1. The decision of the Court of Appeals in the case of Hawes v. Shuman, 123 Ga. App. 543 (181 SE2d 708)
having been reversed by the Supreme Court, 228 Ga. 101 (184 SE2d 178)
and the dissenting opinion of the Court of Appeals having been adopted by that court as its opinion, the decision of this court is hereby vacated and the dissenting opinion adopted as the opinion of the court.
2. One issue, raised after the original decision was rendered, remains for decision. The taxpayer contends that he paid taxes in 1956 on a period running back to 1952 and therefore beyond the three-year statute of limitation contained in Code Ann. 92-3347a; so he is still entitled to a refund of that portion of his payment which represents the earlier period outside the statute. Under the theory of this action as set out by the Supreme Court decision, the taxpayer can only be claiming that his payment of that part of the taxes which could not have been recovered in an action at law because of the statute, was payment in excess of his true tax liability. This will not wash.
The statute of limitation contained in the Sales and Use Tax Act operates only to bar the remedy, not to extinguish the tax debt itself. Dixie Constr. Co. of Ga. v. Williams, 95 Ga. App. 767 (98 SE2d 582)
. It is axiomatic that a person who pays a debt after the running of the statute of limitation has expired cannot sue to recover it back because of this fact.
The Supreme Court held in this case that if a taxpayer wishes to challenge the legality of the asserted tax he can "refuse to pay what he believes to be an erroneous or illegal assessment and take an appeal from it." The taxpayer here chose not to attack the legality of the tax but rather to pursue the remedy which requires him to "prove his true and correct tax liability." There was no assessment, no levy or any other proceeding by the Commissioner to collect this tax. There was an audit, a voluntary payment of the tax and then a suit for refund.
"A voluntary payment of illegal taxes cannot be recovered. Civil Code (1910), 4317; First National Bank v. Americus, 68 Ga. 119 (45 AR 476); Hoke v. Atlanta, 107 Ga. 416, 419 (33 SE 412). 'It seems . . . to be clearly settled that a payment is not made under compulsion or duress, but will be treated as voluntary, unless the party making payment does so to prevent the immediate seizure of his goods or the arrest of his person. It surely requires no argument to show that a threatened levy upon land is neither the one nor the other. Furthermore, the doctrine appears to be that if the law affords to the person from whom the payment is exacted an immediate and adequate remedy to resist payment, he can not be said to have acted under compulsion, if, neglecting to avail himself of such remedy, he elects to make the payment demanded of him.' Hoke v. Atlanta, supra; Williams v. Stewart, 115 Ga. 864 (42 SE 256)." Darby v. City of Vidalia, 168 Ga. 842 (149 SE 223).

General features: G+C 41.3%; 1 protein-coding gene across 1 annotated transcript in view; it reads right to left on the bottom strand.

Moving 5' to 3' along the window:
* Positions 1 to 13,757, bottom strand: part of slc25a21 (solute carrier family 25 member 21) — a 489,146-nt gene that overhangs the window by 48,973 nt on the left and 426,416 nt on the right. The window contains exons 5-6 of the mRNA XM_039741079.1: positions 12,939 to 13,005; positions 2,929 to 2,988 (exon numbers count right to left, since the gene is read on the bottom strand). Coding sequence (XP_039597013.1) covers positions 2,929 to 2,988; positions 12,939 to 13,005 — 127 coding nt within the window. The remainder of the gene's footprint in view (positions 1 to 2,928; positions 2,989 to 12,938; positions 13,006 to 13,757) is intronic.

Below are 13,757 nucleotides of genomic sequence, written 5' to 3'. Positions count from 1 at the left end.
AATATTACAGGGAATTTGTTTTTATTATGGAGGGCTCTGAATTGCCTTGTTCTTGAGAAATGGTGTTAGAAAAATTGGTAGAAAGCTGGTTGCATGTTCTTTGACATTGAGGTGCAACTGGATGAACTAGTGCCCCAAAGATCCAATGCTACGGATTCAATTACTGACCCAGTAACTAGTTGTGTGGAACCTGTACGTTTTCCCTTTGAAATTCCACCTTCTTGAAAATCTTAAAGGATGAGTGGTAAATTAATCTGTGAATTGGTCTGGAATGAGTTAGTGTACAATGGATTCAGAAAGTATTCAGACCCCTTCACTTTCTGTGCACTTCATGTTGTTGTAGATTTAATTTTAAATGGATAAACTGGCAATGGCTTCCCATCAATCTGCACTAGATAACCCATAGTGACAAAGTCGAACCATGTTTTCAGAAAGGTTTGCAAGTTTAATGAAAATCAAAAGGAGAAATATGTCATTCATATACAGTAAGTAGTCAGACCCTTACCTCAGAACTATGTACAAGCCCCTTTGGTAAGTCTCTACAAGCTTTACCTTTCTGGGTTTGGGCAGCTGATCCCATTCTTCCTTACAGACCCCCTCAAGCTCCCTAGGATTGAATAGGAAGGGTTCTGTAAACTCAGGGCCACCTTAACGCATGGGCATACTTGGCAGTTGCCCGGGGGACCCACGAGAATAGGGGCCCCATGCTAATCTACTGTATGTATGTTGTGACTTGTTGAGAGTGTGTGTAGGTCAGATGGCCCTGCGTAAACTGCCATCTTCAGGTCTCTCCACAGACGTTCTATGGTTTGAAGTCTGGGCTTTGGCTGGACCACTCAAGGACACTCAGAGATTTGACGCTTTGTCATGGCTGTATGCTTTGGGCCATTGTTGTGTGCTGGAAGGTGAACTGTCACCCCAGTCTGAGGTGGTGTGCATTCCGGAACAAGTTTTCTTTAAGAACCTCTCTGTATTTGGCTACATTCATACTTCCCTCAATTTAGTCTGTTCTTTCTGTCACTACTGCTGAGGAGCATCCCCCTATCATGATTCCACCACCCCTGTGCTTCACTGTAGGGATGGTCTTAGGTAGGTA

The judgment for the taxpayer is erroneous as far as it represents a refund of taxes. However, since the penalties were imposed prior to the amendment of Code Ann. 92-3426a, they were not authorized. Hawes v. Smith, 120 Ga. App. 158
, 160 (160 SE2d 823
). Therefore, the judgment is affirmed with direction that such amount as exceeds the penalties and interest on penalties be written off.
DEEN, Judge, dissenting.
The jury in this case in answer to special questions found that the taxes were paid as a result of duress, and there is evidence to support this finding. The statement that the statute of limitation operates to bar the remedy rather than the debt refers to a situation where the creditor is seeking to recover the fund. I do not believe it is either justice or good law to hold that where an entity, whether it be individual or governmental, seizes property by duress it thereby strengthens its legal position. Whatever this payment was, it is not, under the circumstances here, a "voluntary" payment.
The sum barred by the statute of limitation was not involved on the jury trial or in the opinion of the Supreme Court on certiorari. The year and a half barred by the statute of limitation had been excluded by the auditor and the exception of law thereto had been overruled by the trial judge.
The majority opinion is correct in stating that the present remedy requires the taxpayer "to prove his true and correct tax liability." His liability for periods of time more than three years prior to the assessment is nothing, because that time is barred by the statute of limitation. As to this sum, at least, the taxpayer has proved that he owes nothing.